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favorably that one would judge it a perfect system, from their reports.

Very rarely have I ever noticed a severe criticism upon the system, or a serious defect pointed out ;this was probably due to the conditions under which the visits and examinations have been made. In the case with Horace Mann, in 1843, and others before and since, the object undoubtedly was, to learn the good features in the system, present and urge their adoption by our people, nor did it enter into their plan at all to occupy the attention of the American people with any of its defects.

With many others, I must believe that their visits and examinations have been altogether too brief to afford more than a very superficial knowledge of the system, in its varied and complicated parts. While freely and gladly acknowledging the great superiority of this system, as a whole, to any other with which I am acquainted, it is, in my estimation, far from perfect, and inferior, in certain respects, to that adopted in some of our States, and carried into successful operation in several of our cities, towns and communities.

With great diffidence the criticisms I make were first suspected; then held doubtingly, till, by conversations and discussions with very many teachers and educators, I ascertained that they often held similar views, and, from increased familiarity with the schools, I was convinced of the following defects:

I. They are autocratic.This characteristic is inseparable from the despotic form of government of the German States,—with every department of military or civil life, and requires no further proof.

II. Grossly unjust and illiberal towards women.It is not necessary to add to what was seen in the study-plan of the girls' schools, and from the fact of their exclusion from all the higher schools throughout Germany, to convince American teachers and educators of the great injustice towards the sex. In none of the above mentioned Government schools are ladies employed as teachers in any considerable number, nor could I learn that the tendency is to increase the number, for, as was stated, the mental inferiority of woman is quite universally believed by all classes, not excepting the women themselves.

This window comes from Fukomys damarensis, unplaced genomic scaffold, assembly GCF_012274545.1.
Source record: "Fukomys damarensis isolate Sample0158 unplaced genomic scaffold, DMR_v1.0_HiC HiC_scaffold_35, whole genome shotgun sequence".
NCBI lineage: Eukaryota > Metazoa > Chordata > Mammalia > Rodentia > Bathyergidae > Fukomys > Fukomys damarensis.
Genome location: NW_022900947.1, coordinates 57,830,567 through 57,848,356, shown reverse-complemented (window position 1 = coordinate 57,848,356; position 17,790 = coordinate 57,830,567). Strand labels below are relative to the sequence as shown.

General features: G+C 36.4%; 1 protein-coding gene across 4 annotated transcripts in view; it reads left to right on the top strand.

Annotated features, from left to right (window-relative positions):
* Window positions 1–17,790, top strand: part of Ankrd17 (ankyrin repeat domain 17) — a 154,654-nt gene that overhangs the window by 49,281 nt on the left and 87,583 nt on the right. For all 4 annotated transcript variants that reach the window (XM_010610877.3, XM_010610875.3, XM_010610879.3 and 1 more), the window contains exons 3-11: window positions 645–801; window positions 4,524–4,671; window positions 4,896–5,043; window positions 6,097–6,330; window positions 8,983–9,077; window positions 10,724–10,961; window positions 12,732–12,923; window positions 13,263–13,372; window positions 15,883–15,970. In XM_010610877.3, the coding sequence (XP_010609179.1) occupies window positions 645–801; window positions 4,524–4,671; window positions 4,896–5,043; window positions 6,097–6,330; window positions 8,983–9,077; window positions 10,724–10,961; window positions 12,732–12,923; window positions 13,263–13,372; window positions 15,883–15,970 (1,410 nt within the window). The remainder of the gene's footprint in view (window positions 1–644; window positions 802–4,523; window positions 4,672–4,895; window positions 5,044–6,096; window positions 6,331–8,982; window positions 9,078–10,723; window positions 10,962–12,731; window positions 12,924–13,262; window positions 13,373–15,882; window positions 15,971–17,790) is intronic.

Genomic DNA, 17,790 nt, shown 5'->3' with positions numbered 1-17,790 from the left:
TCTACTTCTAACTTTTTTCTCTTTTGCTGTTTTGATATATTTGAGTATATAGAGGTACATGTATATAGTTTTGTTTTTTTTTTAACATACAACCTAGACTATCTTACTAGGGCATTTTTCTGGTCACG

From my observations in the German schools, there is scarcely any movement so calculated to improve them, in my judgment, as admitting both sexes to the schools of every grade, and the introduction of thoroughly competent lady teachers of culture and refinement, tending, as it surely would, to render the girls more natural and womanly, and the boys purer and more manly.

III. Undemocratic. — This is readily seen from what has already been said. It is so in its whole plan and execution ; it is next to impossible for a parent to exercise the least control, even over the education of his own child, though in a school to which he must send, and regularly, from the seventh to the fifteenth year. In the country, and in villages, it is generally quite beyond his privilege to select the school which his children shall attend;

it was, however, found that in the cities and larger towns, where there are different grades of schools established, a difficulty arose ; parents ambitious for their sons' advancement, would exert themselves and pay the few thalers difference in the tuition between the Burger and Real School, sending them to the latter, or higher grade of school.

This course being taken by increasing numbers the past few years, the effect has been to crowd the Real, at the expense of the Burger School, and to furnish opportunities for pursuing branches of study which the Government considers not only unnecessary but actually pernicious to the lower classes. The difficulty was obviated most adroitly and in the following manner. Though the price of tuition is low, as we estimate prices, still, twenty-five to thirty thalers per year, is, in fact, a large sum in any German country to an artisan or servant.